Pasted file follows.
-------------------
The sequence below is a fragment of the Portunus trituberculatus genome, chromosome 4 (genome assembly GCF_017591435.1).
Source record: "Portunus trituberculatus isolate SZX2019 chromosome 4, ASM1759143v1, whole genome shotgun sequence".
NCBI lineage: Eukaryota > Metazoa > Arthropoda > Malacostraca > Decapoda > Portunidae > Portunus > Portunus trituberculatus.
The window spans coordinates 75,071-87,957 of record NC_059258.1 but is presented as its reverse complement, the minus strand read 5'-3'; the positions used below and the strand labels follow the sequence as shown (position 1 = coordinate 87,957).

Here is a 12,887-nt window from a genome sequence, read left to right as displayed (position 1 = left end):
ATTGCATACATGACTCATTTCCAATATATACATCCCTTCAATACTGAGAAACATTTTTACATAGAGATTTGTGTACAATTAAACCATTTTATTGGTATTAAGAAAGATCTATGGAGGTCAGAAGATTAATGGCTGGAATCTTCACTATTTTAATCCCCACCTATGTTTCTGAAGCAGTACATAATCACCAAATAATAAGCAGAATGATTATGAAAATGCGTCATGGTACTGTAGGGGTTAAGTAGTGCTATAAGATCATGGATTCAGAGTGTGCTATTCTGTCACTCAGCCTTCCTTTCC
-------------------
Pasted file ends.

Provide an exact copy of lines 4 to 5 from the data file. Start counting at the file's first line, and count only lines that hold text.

The window spans coordinates 75,071-87,957 of record NC_059258.1 but is presented as its reverse complement, the minus strand read 5'-3'; the positions used below and the strand labels follow the sequence as shown (position 1 = coordinate 87,957).

Here is a 12,887-nt window from a genome sequence, read left to right as displayed (position 1 = left end):